The art imitating life aspects of Dean and his very real dedication to his craft are the subjects of a new American Masters documentary, James Dean: Sense Memories, premiering May 11 at 8 p.m. (CST) on PBS. Its creator, New York-based, Emmy Award-winning filmmaker Gail Levin (Making the Misfits), is an Omaha native and a longtime Dean admirer. In a recent conversation, the producer-director-writer said, “I loved making this film. It felt very true to me make this one.”

Dean is among many noted artists she’s profiled in her 30-plus-year career. With Sense Memories, the Central High graduate’s made an impressionistic film evocative of what made Dean the Beat poet among his acting generation and a style setter over the years. If only an interesting personality with killer good looks, his influence would have faded by now. If not an accomplished actor, his performances would be passe, his films dismissed. No, he’s still a vital presence and symbol because of a kind of genius — certainly, innovation —  for exuding truth.

Director Mark Rydell (On Golden Pond), once a struggling young actor with Dean in New York, says in the film, “It was so clear that he was a special person. Every moment that you spent with him you knew you were with an original. Strange and peculiar and arresting — you couldn’t take your eyes off him.”

Sense Memories is fixed in that time and place when Dean emerged on the scene, like Elvis, as a new breed of hep cat straining against convention. Actor Martin Landau, a crony of Dean’s in the ‘50s, describes how Dean personified post-war America’s existential modern man — “a different kind of animal…that represented unrest and dissatisfaction with the status quo.” In sketching Dean’s life to a John Faddis jazz score and a black and white (actually, desaturated color) visual motif, Levin’s made a mood piece eloquent of an age of anxiety and possibility and devoid of the cliche and gossip that can distort an icon as potent as Dean.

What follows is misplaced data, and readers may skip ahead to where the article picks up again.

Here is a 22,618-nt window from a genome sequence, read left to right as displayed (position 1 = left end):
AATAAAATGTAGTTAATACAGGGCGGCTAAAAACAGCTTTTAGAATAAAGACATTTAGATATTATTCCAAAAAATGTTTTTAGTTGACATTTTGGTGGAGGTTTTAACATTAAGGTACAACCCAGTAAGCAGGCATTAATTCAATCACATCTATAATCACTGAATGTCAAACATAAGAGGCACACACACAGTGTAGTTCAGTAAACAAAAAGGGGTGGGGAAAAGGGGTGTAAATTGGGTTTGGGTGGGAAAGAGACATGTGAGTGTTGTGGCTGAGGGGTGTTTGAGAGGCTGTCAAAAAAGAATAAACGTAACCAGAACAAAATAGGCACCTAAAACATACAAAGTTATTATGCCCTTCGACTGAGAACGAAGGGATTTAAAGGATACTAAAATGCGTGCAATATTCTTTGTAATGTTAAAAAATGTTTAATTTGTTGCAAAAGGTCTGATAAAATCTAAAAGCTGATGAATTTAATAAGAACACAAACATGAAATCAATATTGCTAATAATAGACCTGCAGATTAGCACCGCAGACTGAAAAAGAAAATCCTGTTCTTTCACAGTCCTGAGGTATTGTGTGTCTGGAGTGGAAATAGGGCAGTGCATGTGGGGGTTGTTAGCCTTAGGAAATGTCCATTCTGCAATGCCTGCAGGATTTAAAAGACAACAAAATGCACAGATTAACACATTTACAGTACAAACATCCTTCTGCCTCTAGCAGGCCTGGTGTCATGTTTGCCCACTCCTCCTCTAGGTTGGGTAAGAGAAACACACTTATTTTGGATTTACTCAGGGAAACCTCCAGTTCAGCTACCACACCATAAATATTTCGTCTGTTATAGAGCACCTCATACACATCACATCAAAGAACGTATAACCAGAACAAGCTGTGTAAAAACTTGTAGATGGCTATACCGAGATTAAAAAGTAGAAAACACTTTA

“There’s been a ton of stuff that’s been done, and a lot of it is very tawdry,” she said, “which is really never where I wanted to go with this film. I really wanted the point for this film to be that his art and life were so close. Because he was so raw, it allowed him to inhabit these characters and to live those feelings and yet to have that one degree of separation that maybe made it less painful somehow. Although I think he lived that pain in his life, too. And then there was his exceptional collaboration with three directors of enormous stature and his truly good work for them. I think that is…often overlooked in telling the Dean story.”

To flesh out the man behind the myth, Levin filmed reminiscences with intimates of his from those halcyon days of new ideas and spectacular talents. The title,Sense Memories, refers both to the enigmatic portrait painted of Dean by his friends’ burnished recollections and to the Method Acting technique Dean presumably employed to elicit his extraordinary range of emotions on screen.